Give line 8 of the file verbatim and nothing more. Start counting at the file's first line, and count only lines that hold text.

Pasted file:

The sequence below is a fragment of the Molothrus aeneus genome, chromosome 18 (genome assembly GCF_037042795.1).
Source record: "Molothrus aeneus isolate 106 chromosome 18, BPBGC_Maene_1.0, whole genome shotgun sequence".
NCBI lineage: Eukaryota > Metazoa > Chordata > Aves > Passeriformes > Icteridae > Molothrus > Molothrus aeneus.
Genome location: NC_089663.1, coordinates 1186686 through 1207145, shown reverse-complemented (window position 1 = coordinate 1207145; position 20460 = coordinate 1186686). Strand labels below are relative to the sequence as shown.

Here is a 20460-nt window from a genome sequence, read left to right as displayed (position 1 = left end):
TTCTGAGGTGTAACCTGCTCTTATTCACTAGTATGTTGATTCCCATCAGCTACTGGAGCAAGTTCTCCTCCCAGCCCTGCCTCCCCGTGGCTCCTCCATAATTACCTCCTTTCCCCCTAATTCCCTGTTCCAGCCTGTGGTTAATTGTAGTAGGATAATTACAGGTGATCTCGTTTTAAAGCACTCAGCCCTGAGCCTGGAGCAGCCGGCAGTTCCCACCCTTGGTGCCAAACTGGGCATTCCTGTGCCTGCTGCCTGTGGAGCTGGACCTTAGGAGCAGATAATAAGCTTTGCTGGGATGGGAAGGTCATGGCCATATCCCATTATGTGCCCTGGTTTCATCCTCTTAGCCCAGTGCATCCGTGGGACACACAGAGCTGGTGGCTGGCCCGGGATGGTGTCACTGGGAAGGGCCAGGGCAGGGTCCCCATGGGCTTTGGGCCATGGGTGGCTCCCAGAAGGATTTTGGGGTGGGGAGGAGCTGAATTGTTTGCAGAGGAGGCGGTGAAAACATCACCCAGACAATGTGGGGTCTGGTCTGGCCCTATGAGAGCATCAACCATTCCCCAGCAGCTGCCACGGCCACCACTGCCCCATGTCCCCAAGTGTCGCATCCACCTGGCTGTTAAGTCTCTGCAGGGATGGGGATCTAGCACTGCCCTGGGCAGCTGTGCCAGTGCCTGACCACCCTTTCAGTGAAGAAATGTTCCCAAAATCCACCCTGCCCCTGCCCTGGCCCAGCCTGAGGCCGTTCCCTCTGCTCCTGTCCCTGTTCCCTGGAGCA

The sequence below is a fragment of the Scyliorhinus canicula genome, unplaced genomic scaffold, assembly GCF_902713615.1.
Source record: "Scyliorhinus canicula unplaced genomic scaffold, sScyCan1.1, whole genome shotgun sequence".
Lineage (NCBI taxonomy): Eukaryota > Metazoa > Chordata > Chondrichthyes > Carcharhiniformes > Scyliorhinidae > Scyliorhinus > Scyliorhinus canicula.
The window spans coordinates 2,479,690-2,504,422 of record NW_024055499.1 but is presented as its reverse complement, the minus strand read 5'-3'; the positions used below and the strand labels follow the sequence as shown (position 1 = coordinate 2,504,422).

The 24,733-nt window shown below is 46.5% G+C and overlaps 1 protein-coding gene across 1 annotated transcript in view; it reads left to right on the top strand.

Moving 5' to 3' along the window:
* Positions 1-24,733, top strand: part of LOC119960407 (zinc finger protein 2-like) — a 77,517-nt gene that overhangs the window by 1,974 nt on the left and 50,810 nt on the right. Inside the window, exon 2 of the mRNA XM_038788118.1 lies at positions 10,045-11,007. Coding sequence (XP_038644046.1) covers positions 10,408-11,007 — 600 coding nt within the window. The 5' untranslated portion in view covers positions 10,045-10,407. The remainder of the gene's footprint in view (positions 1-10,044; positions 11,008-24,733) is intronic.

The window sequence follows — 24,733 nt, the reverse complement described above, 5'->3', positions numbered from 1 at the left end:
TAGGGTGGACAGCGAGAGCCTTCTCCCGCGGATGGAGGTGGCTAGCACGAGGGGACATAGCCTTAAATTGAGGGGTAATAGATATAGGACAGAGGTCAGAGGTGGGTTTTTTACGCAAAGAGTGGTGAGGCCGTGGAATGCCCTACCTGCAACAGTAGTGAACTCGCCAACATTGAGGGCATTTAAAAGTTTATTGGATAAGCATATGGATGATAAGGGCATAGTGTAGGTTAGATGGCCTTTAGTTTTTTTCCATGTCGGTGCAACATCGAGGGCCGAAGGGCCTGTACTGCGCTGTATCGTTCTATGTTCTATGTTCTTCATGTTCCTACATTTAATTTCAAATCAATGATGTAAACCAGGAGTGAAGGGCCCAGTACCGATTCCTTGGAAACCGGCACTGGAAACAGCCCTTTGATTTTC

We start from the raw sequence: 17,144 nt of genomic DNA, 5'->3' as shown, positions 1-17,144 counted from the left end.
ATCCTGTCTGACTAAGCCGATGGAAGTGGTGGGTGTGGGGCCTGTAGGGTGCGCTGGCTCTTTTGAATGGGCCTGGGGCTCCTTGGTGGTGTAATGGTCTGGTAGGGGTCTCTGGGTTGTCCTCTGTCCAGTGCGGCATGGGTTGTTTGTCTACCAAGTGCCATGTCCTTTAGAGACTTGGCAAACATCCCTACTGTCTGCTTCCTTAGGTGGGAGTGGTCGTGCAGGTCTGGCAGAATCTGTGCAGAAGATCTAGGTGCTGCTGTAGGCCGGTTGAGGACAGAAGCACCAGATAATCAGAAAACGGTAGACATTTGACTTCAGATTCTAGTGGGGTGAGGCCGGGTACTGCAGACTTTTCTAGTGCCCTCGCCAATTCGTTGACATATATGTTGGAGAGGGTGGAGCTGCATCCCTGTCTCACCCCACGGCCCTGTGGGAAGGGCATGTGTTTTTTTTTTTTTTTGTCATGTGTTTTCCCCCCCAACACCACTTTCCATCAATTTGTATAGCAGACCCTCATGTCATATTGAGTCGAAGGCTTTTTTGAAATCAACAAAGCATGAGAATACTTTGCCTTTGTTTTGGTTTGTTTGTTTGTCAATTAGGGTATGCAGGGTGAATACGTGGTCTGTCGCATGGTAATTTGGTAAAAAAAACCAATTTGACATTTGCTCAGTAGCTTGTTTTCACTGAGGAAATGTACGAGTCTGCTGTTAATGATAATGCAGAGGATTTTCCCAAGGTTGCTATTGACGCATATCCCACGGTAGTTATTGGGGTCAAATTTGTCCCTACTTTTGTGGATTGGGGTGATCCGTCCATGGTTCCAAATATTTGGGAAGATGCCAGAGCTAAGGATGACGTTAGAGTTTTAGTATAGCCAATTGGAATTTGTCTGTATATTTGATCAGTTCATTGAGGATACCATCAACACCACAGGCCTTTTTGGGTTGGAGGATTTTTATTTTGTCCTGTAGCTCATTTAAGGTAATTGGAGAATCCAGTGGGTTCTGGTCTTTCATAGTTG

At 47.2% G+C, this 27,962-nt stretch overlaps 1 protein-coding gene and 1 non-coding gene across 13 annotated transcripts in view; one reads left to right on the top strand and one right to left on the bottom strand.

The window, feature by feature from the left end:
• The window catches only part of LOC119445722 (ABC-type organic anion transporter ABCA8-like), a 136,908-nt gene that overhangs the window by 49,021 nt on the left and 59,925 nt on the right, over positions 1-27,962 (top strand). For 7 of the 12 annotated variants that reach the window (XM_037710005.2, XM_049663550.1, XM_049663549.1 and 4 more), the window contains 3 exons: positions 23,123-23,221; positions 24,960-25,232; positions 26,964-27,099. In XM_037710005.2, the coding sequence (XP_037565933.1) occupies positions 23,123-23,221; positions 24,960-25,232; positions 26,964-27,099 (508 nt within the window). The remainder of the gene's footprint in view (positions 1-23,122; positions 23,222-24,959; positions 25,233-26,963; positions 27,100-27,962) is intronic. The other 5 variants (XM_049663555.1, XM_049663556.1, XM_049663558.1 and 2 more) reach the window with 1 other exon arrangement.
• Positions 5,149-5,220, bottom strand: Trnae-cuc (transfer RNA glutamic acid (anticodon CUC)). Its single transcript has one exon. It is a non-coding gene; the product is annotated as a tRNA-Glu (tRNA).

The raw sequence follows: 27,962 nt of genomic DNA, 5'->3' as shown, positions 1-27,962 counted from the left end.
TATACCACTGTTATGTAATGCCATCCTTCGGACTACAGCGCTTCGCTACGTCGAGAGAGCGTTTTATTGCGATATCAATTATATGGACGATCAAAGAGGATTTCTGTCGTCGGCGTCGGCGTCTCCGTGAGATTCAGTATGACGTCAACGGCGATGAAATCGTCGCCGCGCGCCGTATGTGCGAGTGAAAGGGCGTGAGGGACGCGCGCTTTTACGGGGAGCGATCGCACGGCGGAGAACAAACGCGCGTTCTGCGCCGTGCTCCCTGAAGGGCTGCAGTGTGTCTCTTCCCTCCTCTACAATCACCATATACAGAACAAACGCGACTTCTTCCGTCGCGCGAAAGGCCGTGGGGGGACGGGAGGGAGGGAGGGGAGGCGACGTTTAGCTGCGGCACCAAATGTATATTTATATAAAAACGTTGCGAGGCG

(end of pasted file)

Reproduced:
Source record: "Scyliorhinus canicula unplaced genomic scaffold, sScyCan1.1, whole genome shotgun sequence".